Evan Parry came to the United States with his mother, Elizabeth (Davies) Parry, and four brothers and two sisters. They left Halkyn, Flintshire, Wales on 7 Nov 1859 and arrived in New York on 20 Dec 1859. Their father, Thomas Ellis, left a job as a coal miner for the United States. He arrived in New York in 1856 to lay the ground for the arrival of his family. The family was apart for three years and four months. They immediately left New York city for Pennsylvania and eventually ended up in Ohio. ¹
In the 1800s, a new life in the United States offered wealth through hard work and opportunity. The northeast area of Ohio that beckoned Thomas was dotted with coal mines. Thomas was a miner. Jobs were readily available. And jobs were readily available for his sons. Fortunately for Thomas, while he worked in the mine, he was able to live in the city of Hubbard. I believe it was living in a city that afforded him many opportunities besides mining. Between 1870 and 1880, Thomas transformed his life by moving from a coal digger to a street commissioner. He was a well-respected member of the Welsh Association and Odd-Fellows. The Odd-Fellows awarded him a gold-headed cane on 15 Apr 1885. Three days later, he and Elizabeth left for a visit to his homeland of Wales. ²
Evan Parry was fifteen when his family came to the United States. He followed in the footsteps of his father by becoming a miner. In the picture below, Evan Parry is shown in the back row, second from the left. The picture caption indicates the picture was taken in 1833. It most likely was taken in 1853, rather than 1833, as photography was not introduced to the world until 1839. ³
Leaving employment as a miner, Evan became an engineer with Carnegie Steel Company at the Ohio works. He was among one of the first engineers employed by the old Ohio Steel Company during the early years of construction.
According to his obituary, Evan and his wife Margaret traveled to England two years before his death. They hoped an ocean trip would improve his health. ⁴ However, according to ship manifests, they arrived in Glasgow, Scotland, and left Glasgow after having spent a month abroad. Hopefully, while there, they visited his brother Robert, who had moved back across the pond to Liverpool. ⁵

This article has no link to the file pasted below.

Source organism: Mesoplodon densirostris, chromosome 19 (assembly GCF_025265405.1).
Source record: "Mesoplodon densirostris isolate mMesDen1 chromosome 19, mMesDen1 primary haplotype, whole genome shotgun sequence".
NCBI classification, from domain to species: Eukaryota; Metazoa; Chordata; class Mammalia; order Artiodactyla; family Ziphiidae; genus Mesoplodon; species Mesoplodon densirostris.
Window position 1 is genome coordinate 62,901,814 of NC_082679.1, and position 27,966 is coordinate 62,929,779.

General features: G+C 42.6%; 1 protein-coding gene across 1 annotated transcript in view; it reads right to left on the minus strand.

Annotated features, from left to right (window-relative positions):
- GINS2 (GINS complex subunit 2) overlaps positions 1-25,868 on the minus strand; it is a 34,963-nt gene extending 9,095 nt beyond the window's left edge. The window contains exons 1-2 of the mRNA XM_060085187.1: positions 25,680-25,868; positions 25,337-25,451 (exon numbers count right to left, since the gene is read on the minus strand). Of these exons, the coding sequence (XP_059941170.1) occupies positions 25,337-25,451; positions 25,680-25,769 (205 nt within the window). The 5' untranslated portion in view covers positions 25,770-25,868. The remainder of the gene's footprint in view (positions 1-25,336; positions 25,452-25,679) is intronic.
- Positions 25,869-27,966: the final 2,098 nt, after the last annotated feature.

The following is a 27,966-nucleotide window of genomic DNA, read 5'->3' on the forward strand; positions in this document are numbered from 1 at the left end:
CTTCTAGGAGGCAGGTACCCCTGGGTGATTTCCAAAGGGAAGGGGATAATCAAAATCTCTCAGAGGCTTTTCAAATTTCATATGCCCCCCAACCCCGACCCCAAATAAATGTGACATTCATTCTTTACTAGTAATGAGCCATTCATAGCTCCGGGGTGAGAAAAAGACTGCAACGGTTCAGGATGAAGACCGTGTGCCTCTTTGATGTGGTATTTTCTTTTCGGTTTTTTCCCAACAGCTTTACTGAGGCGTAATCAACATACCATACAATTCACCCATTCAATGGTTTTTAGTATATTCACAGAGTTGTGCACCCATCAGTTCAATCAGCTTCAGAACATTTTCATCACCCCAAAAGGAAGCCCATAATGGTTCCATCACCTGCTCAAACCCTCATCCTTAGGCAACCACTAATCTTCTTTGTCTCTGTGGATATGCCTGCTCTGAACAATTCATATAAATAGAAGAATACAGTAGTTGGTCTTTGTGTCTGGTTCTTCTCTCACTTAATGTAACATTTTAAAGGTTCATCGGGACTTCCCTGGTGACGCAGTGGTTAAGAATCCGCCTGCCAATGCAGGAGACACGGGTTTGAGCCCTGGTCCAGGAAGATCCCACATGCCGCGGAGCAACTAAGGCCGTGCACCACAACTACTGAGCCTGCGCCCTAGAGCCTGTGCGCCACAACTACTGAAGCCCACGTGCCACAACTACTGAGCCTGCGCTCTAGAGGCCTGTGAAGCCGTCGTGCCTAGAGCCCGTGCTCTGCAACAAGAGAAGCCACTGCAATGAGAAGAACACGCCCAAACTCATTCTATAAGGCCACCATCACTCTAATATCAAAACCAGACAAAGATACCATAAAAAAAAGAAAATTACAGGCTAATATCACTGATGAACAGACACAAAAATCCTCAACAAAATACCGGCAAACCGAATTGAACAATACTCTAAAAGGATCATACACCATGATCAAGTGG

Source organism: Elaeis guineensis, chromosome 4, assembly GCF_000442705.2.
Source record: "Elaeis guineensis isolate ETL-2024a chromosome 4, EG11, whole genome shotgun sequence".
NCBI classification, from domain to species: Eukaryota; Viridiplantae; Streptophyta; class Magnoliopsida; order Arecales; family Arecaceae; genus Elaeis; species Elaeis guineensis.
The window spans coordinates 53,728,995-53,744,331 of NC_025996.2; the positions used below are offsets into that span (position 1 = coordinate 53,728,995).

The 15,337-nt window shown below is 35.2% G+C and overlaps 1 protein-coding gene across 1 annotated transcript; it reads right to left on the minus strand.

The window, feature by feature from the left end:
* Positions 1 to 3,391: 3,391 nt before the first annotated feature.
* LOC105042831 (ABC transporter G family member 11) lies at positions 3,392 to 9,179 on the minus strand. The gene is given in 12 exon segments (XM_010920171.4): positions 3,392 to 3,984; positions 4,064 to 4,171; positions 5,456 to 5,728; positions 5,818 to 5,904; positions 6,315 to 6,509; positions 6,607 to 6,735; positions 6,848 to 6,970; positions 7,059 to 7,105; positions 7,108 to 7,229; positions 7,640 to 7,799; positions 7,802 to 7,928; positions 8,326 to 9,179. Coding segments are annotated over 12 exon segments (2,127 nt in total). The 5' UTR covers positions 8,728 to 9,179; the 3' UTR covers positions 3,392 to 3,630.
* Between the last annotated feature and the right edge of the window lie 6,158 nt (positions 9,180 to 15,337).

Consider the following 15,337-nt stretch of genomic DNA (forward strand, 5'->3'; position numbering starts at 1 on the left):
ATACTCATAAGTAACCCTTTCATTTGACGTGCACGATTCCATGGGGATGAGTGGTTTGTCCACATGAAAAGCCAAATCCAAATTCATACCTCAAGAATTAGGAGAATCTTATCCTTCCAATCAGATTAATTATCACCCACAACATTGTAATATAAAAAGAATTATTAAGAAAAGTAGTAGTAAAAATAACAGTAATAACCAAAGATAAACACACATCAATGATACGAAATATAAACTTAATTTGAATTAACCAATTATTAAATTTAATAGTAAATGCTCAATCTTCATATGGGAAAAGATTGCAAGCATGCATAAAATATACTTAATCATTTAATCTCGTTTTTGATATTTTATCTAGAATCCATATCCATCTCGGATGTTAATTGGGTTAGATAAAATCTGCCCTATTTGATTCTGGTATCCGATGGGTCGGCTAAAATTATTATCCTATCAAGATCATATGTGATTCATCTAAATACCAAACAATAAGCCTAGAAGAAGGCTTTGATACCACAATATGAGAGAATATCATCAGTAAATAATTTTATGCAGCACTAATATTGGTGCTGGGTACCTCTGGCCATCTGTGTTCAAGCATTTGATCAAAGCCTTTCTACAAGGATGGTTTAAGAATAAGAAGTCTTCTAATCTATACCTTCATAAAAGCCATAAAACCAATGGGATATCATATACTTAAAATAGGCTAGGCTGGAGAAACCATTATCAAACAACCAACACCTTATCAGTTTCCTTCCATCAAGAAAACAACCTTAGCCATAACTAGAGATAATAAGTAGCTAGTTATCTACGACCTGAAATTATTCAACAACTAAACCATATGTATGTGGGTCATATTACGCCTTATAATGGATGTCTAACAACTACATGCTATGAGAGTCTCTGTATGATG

Unlike my ancestors, who mostly farmed and lived in rural areas, the Parry’s lived in cities. Cities during the 1800s were dirty and overcrowded. Yet, they offered many employment opportunities. If one was willing to work, employment was available. The Parry’s were industrious and worked hard. They changed from using their brawn to using their brains to survive and thrive. Was all of this due to living in a city? One never knows, but then again, perhaps living in a city didn’t hurt.
As a side-note, my husband’s mother was full Welsh descended from Thomas Morgan Parry and Sarah Elizabeth Mitchell, Evan Parry and Margaret Morgan, and Thomas Ellis Parry and Elizabeth Davies. All were pure-blooded Welsh making my husband half-Welsh, at least on paper.
¹ From a copy of a hand written note in the possession of David Parry.
² Summit County Beacon, Akron, Ohio, 15 Apr 1885
⁴ “Evan Parry Dead,” Youngstown Vindicator, 3 May 1908, p. 9, col. 5; digital images, MyHeritage (http://www.myheritage.com : accessed 26 Mar 2018).
⁵ Database. Ancestry.com. New York, Passenger Lists, 1820-1957 [database on-line]. Provo, UT, USA: Ancestry.com Operations, Inc., 2010 1906; Arrival; Microfilm Serial: T715; Microfilm Roll: 758; Line: 2; Page Number: 73.